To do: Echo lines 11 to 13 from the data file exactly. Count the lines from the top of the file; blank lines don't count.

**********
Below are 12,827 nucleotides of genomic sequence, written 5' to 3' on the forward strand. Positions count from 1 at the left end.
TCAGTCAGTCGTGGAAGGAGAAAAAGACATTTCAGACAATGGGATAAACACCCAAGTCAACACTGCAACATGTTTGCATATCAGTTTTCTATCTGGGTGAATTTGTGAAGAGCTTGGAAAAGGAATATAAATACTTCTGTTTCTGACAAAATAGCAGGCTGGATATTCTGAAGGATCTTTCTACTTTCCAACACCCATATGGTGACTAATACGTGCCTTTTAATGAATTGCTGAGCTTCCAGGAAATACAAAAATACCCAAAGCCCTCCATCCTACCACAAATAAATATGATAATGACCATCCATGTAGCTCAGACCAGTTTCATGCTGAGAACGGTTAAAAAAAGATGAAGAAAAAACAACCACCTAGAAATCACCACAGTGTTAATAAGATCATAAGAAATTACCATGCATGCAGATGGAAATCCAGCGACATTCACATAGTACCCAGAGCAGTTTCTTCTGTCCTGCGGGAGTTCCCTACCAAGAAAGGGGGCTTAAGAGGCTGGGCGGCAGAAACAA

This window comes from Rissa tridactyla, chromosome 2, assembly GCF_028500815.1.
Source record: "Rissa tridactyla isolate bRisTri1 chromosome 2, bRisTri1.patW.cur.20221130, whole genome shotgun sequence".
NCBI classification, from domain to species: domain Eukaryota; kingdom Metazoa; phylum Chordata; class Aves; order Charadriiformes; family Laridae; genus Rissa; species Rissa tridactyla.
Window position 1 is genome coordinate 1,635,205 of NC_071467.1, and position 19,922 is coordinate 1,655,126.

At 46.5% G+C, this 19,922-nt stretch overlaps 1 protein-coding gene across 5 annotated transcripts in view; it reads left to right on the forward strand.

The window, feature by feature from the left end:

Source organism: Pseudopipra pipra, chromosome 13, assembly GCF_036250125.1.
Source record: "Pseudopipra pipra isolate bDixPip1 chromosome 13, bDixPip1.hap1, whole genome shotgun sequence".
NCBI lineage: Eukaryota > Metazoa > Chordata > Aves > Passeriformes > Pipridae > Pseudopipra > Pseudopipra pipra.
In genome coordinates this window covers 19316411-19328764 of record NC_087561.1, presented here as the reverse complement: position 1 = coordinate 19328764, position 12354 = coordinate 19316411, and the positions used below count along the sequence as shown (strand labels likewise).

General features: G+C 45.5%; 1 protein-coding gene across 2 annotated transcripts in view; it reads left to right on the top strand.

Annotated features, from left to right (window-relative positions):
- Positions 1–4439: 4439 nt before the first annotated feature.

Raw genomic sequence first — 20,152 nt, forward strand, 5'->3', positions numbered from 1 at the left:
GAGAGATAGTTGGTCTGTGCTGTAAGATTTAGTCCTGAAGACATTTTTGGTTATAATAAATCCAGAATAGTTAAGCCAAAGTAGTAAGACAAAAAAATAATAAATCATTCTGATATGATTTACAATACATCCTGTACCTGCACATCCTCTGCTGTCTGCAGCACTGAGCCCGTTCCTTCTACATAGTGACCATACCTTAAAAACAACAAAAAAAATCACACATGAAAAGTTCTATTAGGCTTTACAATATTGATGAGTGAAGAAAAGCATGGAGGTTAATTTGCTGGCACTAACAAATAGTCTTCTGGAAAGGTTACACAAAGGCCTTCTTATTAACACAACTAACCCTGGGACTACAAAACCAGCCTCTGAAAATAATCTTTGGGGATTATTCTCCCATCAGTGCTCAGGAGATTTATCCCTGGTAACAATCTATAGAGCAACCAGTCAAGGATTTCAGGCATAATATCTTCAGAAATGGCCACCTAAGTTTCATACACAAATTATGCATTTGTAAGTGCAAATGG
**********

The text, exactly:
NCBI lineage: Eukaryota > Metazoa > Chordata > Aves > Passeriformes > Pipridae > Pseudopipra > Pseudopipra pipra.
In genome coordinates this window covers 19316411-19328764 of record NC_087561.1, presented here as the reverse complement: position 1 = coordinate 19328764, position 12354 = coordinate 19316411, and the positions used below count along the sequence as shown (strand labels likewise).

General features: G+C 45.5%; 1 protein-coding gene across 2 annotated transcripts in view; it reads left to right on the top strand.